Dr. Regina Dugan was the first female Director at Defense Advanced Research Projects Agency, and is now Vice President of Engineering and leader of the Advanced Technology and Projects group at Google.
In 2012, during a TED talk, Dr. Dugan asked, “What would you attempt to do if you knew you could not fail?”
She said, “If you really ask yourself this question, you can’t help but feel uncomfortable. Because when you ask it, you begin to understand how the fear of failure constrains you, how it keeps us from attempting great things…The path to truly new, never-been-done-before things always has failure along the way…We cannot both fear failure and make amazing new things.”
This has been a guiding principle for me since I heard her talk.
What would I do if I knew I would not fail?
Here’s an example: what would I do to support military families if I knew I would not fail? I’m happy to report that the answer is – exactly what I’m doing now. I’m leading our Association in the development of a new communication tool using a mobile app, called MyMilitaryLife.
To be honest, the don’t-be-afraid-to-fail mentality is part of the National Military Family Association personality. As an Association, we’ve done truly new, never-been-done-things.
Our Association is a built on a foundation started by women in the ‘60’s. In the 80’s, we convinced Congress to pass a bill to benefit military families living in an area no one had constituents – overseas. More recently, our advocacy organization started a summer camp program, fondly known as Operation Purple Camps. We changed the way we think about military spouse education through our innovative scholarship program.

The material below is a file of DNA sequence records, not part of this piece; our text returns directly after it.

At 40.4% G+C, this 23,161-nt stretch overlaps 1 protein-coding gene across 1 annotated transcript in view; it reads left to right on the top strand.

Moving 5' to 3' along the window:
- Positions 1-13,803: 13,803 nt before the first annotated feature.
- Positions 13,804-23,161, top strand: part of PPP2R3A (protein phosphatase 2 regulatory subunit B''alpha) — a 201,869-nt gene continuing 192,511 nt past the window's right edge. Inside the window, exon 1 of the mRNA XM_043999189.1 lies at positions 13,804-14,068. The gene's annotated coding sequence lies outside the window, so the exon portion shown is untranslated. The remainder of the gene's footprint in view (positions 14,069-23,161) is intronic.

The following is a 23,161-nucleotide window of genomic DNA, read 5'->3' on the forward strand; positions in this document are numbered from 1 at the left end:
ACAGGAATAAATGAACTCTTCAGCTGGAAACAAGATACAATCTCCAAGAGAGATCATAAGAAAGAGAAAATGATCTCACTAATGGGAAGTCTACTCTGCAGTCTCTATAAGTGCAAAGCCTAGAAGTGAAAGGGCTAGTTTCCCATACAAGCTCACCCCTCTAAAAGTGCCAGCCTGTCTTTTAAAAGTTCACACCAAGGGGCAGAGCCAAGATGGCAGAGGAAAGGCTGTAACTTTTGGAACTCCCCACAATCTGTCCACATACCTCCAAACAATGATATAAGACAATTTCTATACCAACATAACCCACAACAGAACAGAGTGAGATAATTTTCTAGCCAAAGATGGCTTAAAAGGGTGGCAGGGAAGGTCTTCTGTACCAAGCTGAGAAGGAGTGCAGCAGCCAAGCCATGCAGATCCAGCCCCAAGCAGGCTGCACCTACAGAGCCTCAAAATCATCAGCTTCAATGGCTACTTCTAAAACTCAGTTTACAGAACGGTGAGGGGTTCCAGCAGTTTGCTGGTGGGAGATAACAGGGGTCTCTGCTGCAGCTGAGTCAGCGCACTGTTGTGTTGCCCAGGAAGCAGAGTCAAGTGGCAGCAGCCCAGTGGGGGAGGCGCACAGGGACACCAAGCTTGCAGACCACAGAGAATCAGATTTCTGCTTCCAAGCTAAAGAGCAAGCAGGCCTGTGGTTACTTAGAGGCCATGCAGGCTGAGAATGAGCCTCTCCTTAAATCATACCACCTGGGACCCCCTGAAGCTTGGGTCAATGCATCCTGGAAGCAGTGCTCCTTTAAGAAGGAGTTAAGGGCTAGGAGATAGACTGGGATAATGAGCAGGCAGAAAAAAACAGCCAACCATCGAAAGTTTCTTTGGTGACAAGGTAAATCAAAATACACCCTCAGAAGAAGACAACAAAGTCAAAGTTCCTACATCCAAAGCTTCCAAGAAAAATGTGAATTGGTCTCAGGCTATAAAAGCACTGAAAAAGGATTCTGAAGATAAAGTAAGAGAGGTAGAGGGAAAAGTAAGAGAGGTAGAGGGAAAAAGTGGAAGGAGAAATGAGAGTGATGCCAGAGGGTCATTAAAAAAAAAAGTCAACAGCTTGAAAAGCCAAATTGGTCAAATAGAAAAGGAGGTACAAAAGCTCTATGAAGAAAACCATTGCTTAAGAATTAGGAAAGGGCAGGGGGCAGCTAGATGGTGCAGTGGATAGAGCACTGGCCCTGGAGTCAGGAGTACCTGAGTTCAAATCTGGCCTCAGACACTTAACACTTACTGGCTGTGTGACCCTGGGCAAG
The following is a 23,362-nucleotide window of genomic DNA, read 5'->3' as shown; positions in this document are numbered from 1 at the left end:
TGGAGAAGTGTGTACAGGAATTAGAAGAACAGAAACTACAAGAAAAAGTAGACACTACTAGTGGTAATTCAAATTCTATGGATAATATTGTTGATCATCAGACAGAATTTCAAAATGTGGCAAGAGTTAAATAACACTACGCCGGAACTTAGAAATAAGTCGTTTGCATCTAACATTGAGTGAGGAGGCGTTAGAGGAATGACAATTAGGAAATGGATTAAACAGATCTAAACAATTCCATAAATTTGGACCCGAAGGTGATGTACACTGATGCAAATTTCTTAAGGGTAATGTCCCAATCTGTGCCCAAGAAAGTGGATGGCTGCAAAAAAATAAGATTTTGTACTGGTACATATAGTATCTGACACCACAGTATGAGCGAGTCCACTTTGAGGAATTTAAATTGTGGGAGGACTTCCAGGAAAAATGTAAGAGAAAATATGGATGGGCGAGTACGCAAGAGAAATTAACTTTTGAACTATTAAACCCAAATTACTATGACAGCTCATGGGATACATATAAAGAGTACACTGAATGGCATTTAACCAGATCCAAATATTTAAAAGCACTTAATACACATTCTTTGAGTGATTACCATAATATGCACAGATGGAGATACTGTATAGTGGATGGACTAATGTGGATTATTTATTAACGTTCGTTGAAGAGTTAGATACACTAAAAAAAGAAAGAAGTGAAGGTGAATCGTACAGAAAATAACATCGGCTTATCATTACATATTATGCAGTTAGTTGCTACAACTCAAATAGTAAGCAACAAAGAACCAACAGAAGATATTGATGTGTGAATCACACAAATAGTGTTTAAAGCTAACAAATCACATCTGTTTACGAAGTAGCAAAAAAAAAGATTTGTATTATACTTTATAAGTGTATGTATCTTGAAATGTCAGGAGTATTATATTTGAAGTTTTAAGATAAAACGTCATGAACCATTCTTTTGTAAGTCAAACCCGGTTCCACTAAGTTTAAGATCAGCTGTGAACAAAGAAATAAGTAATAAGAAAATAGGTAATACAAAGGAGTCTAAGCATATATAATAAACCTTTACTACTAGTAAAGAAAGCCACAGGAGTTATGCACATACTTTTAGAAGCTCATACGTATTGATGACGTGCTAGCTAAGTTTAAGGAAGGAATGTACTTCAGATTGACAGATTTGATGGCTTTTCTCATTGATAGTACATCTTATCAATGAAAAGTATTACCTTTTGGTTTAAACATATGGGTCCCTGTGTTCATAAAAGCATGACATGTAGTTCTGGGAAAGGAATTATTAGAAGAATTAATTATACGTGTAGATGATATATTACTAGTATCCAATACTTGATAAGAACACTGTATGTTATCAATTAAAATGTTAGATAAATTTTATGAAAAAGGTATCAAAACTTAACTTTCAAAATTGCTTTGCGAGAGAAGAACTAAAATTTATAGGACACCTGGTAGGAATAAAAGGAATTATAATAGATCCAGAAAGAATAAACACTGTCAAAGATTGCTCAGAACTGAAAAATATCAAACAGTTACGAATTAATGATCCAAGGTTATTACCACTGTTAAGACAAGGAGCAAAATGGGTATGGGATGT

Looking back, we would have never been able to send nearly 50,000 military kids to camp if we were constrained by fear. We would have never been able to risk investing $2.5 million in military spouses to advance their education if we were afraid to try new things. And we would have never been able to harness the power of technology to make our military families’ lives easier if we didn’t attempt the next great thing.
Is it scary? You betcha.
Is it risky? Yep.
Did we have failures along the way? Sure. It is part of the learning process. Regina Dugan explained, “you can’t learn how to fly, unless you fly.”
But is it worth it? ABSOLUTELY.
What would you do if you knew you would not fail?
Posted by Michelle Joyner, Mobile Initiatives Director